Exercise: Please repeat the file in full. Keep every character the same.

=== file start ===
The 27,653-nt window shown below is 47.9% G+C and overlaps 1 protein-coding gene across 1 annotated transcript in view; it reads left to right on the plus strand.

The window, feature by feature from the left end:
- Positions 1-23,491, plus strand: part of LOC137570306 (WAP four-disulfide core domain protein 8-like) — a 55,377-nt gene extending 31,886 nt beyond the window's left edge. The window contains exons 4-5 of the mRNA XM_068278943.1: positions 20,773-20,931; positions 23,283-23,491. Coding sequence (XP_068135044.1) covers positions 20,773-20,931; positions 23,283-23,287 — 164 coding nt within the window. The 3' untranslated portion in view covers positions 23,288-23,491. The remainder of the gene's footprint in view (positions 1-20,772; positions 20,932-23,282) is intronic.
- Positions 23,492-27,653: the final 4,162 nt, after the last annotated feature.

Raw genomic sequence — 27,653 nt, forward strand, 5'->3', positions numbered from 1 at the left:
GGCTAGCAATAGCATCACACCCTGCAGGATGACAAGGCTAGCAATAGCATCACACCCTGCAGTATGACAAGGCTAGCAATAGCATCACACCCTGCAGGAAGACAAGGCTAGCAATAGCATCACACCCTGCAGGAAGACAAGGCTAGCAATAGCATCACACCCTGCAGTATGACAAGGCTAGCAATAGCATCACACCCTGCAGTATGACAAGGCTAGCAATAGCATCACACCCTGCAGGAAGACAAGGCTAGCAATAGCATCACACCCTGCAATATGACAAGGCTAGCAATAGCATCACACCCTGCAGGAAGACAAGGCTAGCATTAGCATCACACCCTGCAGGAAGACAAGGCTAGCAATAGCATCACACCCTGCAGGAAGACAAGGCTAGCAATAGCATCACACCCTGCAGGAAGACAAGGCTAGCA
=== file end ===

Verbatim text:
The 27,653-nt window shown below is 47.9% G+C and overlaps 1 protein-coding gene across 1 annotated transcript in view; it reads left to right on the plus strand.

The window, feature by feature from the left end:
- Positions 1-23,491, plus strand: part of LOC137570306 (WAP four-disulfide core domain protein 8-like) — a 55,377-nt gene extending 31,886 nt beyond the window's left edge. The window contains exons 4-5 of the mRNA XM_068278943.1: positions 20,773-20,931; positions 23,283-23,491. Coding sequence (XP_068135044.1) covers positions 20,773-20,931; positions 23,283-23,287 — 164 coding nt within the window. The 3' untranslated portion in view covers positions 23,288-23,491. The remainder of the gene's footprint in view (positions 1-20,772; positions 20,932-23,282) is intronic.
- Positions 23,492-27,653: the final 4,162 nt, after the last annotated feature.

Raw genomic sequence — 27,653 nt, forward strand, 5'->3', positions numbered from 1 at the left:
GGCTAGCAATAGCATCACACCCTGCAGGATGACAAGGCTAGCAATAGCATCACACCCTGCAGTATGACAAGGCTAGCAATAGCATCACACCCTGCAGGAAGACAAGGCTAGCAATAGCATCACACCCTGCAGGAAGACAAGGCTAGCAATAGCATCACACCCTGCAGTATGACAAGGCTAGCAATAGCATCACACCCTGCAGTATGACAAGGCTAGCAATAGCATCACACCCTGCAGGAAGACAAGGCTAGCAATAGCATCACACCCTGCAATATGACAAGGCTAGCAATAGCATCACACCCTGCAGGAAGACAAGGCTAGCATTAGCATCACACCCTGCAGGAAGACAAGGCTAGCAATAGCATCACACCCTGCAGGAAGACAAGGCTAGCAATAGCATCACACCCTGCAGGAAGACAAGGCTAGCA